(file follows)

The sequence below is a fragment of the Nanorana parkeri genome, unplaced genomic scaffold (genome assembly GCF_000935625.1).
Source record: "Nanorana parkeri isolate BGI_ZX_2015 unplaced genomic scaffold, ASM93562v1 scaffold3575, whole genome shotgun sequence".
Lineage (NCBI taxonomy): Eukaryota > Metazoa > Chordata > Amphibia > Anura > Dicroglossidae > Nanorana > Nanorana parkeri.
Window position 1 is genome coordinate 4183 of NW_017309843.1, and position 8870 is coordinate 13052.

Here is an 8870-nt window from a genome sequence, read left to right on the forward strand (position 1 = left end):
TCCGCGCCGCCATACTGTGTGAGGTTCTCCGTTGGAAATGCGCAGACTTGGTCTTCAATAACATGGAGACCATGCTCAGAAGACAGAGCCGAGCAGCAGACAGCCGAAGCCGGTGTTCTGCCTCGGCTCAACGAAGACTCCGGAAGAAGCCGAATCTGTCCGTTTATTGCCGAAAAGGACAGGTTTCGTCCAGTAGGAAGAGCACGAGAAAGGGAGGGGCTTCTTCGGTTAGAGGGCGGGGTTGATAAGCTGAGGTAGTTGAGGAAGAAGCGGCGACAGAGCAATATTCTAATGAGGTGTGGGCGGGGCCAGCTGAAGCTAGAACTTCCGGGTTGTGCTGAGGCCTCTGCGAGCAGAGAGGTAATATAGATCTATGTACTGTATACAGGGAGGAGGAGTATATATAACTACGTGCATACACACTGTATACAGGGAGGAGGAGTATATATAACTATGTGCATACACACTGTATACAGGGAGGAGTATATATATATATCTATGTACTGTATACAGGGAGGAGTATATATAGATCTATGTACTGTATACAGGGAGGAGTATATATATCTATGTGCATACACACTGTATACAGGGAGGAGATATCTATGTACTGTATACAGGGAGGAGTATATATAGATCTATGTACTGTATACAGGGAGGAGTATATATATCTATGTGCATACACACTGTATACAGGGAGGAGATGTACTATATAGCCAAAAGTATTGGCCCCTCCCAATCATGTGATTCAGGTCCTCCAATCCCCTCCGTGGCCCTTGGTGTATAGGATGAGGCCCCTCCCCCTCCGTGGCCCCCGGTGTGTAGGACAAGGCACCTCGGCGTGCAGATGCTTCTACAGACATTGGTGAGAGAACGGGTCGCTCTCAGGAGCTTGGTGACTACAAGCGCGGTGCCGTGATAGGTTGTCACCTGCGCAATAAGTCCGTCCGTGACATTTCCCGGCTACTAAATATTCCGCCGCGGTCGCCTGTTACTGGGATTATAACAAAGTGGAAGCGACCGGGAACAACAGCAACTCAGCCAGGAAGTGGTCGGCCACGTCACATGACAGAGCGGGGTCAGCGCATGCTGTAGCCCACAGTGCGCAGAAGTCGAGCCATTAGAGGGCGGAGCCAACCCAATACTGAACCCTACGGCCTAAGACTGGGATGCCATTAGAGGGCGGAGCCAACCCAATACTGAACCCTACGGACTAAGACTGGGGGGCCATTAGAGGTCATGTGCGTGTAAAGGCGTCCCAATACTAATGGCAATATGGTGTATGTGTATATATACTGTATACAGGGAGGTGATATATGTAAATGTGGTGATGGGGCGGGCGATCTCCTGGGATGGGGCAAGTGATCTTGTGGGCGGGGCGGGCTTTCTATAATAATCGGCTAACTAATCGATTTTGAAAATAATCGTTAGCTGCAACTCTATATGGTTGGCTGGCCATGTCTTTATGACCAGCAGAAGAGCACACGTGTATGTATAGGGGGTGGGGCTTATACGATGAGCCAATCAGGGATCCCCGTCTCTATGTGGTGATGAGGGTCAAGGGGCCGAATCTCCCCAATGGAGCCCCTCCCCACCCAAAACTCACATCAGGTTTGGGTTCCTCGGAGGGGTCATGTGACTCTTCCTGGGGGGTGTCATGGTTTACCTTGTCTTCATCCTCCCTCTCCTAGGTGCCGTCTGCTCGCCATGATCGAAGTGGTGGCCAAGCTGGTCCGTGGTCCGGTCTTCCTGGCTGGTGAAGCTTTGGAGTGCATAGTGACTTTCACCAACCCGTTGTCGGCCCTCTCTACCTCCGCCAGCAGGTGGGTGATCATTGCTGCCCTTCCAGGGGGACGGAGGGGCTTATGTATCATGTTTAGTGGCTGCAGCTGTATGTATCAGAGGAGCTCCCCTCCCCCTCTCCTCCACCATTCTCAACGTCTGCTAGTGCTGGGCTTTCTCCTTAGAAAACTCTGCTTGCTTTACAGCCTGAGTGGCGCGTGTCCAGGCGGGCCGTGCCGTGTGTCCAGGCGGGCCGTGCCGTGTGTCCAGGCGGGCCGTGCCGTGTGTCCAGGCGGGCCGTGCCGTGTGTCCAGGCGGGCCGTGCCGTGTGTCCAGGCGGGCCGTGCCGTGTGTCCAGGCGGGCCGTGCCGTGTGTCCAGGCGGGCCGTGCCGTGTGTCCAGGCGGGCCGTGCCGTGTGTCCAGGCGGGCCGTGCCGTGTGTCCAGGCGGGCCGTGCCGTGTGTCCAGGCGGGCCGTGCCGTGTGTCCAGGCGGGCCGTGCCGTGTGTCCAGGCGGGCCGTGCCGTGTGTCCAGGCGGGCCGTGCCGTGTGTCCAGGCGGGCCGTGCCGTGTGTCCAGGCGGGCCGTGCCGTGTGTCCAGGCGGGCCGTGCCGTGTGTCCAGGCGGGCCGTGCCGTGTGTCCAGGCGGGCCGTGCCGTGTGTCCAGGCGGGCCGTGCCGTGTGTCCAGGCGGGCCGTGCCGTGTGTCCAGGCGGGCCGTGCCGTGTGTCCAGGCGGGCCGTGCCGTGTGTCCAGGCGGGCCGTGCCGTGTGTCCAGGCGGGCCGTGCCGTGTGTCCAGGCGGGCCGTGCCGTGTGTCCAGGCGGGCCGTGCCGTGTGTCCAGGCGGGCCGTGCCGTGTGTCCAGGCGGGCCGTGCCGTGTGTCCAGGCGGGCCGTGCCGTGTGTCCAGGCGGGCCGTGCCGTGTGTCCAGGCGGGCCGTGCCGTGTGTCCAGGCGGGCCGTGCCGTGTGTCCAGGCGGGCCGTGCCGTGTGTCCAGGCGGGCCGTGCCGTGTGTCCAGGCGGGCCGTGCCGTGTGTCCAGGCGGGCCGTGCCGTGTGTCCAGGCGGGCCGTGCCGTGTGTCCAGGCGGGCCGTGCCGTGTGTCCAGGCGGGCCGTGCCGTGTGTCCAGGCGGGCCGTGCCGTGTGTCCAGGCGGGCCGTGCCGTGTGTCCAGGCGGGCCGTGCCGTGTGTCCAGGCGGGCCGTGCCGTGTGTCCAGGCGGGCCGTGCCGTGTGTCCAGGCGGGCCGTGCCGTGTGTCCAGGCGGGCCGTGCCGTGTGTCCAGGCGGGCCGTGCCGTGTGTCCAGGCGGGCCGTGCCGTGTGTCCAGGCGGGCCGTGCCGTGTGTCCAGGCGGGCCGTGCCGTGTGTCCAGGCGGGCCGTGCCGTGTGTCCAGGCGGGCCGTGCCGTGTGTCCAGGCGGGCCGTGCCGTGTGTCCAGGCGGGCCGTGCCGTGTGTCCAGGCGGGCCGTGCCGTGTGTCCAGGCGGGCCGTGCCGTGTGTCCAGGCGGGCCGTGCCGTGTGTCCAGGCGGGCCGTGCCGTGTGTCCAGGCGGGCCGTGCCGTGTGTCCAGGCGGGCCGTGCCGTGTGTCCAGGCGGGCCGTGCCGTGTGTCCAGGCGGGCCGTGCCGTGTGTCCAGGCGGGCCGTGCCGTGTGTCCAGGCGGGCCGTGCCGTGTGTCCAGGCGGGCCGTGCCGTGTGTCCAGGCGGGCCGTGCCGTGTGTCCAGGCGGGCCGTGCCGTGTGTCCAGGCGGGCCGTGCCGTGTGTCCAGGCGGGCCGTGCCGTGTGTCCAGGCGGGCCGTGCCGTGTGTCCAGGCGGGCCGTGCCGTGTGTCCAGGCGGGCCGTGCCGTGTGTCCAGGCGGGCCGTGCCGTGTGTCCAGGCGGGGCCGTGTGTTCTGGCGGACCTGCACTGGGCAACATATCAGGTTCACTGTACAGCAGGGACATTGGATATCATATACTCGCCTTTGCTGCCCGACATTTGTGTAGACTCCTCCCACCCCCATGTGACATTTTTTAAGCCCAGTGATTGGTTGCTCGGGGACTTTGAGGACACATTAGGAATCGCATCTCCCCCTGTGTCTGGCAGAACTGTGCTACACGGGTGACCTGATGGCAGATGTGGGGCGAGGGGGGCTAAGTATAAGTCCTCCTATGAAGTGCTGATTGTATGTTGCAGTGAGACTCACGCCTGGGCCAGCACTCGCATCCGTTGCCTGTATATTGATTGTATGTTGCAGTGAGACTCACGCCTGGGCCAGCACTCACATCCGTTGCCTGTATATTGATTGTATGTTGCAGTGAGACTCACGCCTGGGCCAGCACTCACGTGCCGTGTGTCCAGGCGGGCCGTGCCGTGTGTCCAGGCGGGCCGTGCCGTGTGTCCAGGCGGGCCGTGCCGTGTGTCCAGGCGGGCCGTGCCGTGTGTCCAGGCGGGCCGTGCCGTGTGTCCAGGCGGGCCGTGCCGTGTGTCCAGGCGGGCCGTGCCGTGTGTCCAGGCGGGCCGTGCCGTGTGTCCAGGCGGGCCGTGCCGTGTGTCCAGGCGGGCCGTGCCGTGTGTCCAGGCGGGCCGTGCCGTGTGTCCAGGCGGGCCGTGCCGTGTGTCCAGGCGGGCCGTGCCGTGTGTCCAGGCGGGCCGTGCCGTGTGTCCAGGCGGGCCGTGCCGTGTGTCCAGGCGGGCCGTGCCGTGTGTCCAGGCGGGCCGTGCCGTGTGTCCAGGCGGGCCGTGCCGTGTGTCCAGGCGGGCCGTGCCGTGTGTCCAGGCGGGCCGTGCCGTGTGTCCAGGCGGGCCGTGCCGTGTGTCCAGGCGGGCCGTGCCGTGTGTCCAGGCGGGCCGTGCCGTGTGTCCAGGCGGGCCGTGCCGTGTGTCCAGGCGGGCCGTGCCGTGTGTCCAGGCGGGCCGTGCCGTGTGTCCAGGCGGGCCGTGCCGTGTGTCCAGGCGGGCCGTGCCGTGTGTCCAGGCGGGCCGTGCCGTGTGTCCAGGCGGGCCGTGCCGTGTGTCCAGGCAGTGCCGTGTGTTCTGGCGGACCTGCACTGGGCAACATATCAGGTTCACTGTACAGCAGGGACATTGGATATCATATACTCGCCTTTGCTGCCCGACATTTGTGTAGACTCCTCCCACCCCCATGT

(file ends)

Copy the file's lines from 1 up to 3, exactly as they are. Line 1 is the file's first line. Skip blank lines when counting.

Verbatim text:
The sequence below is a fragment of the Nanorana parkeri genome, unplaced genomic scaffold (genome assembly GCF_000935625.1).
Source record: "Nanorana parkeri isolate BGI_ZX_2015 unplaced genomic scaffold, ASM93562v1 scaffold3575, whole genome shotgun sequence".
Lineage (NCBI taxonomy): Eukaryota > Metazoa > Chordata > Amphibia > Anura > Dicroglossidae > Nanorana > Nanorana parkeri.